Life Itself (2018)
Abby: You ever gonna ask me out, Will?
Will: I'm just waiting for the right moment.
Abby: That's good to know. All right. I'll see you around.
Will: [before she walks away] Abby, I'm waiting for the right moment cause when I ask you out, there's not gonna be any turning back for me. I'm not gonna date anybody else for the rest of my life. I'm not gonna love anybody else for the rest of my life. I'm not gonna really care about anything else for the rest of my life. I'm waiting for the right moment, Abby 'cause when I ask you out, it's gonna be the most important moment of my life. And I just wanna make sure that I get it right.
Abby: Unreliable Narrator!... Unreliable Narrators are considered a device, right? Don't answer. They are. They are and they don't get a lot of literary analysis because it's a gimmick. It's a trick. I mean Canterbury Tales gets a shoutout because, you know, it's good but typically it's used for popcorn crime novels and thriller movies Agatha Christie, Usual Suspects, so on and so forth. But I'm going to argue that every narrator by its very definition is unreliable because when you tell a story there's always an essential distance between the story itself and the telling of said story, right? So therefore every story that has ever been told has an Unreliable Narrator. The only truly reliable narrator would be someone hypothetically telling a story that unfolds before our very eyes which is obviously very impossible SO what does that tell us? That the only truly reliable narrator is life itself. But life itself is also completely unreliable because it is constantly misdirecting and misleading us and taking us on this journey where it is literally impossible to predict where it is going to go next... Life as the ultimate Unreliable Narrator.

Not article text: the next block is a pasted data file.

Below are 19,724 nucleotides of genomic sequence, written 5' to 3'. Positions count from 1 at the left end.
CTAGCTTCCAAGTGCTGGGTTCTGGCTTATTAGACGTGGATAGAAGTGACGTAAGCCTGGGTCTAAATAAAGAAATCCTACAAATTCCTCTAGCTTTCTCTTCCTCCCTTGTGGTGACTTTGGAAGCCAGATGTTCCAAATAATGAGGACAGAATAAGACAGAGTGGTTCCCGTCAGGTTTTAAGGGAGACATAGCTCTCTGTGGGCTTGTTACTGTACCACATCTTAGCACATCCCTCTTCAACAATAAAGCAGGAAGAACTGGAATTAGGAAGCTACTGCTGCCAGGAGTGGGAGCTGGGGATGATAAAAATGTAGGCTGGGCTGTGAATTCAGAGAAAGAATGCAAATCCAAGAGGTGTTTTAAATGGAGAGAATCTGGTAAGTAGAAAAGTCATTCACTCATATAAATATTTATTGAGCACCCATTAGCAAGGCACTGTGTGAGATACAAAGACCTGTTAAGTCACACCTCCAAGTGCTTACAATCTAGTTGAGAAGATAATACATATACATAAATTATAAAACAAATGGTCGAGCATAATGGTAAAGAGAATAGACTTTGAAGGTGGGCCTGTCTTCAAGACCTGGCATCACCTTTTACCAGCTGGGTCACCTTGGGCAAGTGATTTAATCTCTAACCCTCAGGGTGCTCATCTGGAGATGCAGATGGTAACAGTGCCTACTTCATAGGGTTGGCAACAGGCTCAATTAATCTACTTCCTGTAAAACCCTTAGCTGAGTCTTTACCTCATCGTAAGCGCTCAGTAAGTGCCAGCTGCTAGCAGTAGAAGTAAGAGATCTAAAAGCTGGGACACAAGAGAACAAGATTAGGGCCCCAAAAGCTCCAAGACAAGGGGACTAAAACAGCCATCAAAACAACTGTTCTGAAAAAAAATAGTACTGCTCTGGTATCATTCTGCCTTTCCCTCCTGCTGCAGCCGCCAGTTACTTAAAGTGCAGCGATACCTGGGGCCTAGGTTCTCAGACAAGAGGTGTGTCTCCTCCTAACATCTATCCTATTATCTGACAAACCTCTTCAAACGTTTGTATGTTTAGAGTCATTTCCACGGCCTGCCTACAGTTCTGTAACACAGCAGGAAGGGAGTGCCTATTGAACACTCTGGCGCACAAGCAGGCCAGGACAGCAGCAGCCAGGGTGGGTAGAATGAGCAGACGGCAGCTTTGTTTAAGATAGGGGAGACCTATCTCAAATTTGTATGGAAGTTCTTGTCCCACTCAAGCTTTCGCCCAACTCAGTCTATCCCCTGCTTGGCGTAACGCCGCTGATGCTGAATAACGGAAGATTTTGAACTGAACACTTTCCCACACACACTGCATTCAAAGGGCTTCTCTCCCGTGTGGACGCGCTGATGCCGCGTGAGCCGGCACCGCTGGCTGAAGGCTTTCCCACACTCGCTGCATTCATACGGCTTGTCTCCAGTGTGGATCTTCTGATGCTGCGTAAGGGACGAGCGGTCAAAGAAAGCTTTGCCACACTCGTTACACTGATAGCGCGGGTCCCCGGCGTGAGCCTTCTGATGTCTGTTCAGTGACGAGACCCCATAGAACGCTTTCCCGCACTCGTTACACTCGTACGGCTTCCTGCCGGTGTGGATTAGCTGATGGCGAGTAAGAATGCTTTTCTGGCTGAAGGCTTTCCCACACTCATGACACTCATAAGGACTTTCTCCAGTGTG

Will: Let's get married.
Abby: ...We've been dating less than a year.
Will: I know. And I feel like I've shown incredible restraint waiting this long.
Abby: I love you... but I may not be equipped to be loved this much.
Young Dylan: I crave a happy life, grandpa. I have a almost desperate craving for stability and happiness, the way fat people crave chocolate or lost hikers crave rescue. I want to live a big, great, fantastical life, but I am concerned that the tragedy that seems to follow me, the tragedy that birthed me will prevent that from ever happening.
Elena Dempsey-González: When critics reviewed Abby Dempsey's favorite album, Bob Dylan's 1997 release, "Time Out of Mind," the song "Make You Feel My Love" was a source of much criticism. Every track on the album brimmed with unrelenting melancholy and sadness. But there, smack in the middle of it all, sat an unbashedly populist hit song, a love song... a song that in years to come would be covered by Garth Brooks, of all people. Critics argued that putting an on-the-nose love song in the middle of an album about despair and tragedy was Dylan's only misstep. Others argued that was his point.
[from trailer, at dinner table]
Mom: Don't take this the wrong way, all I ever wanted was for Will to marry a woman with dead parents so we don't have to share the grandchildren.
Mom: It's okaaay! She knows what I mean...
Javier: I will accept, but only on one condition: My whistling is for me. My big mouth is for my men.
Dr. Cait Morris: How are you feeling?
Will: [shrugs] Meh! You know... same.
Dr. Cait Morris: You keep saying that.
Will: I keep meaning it.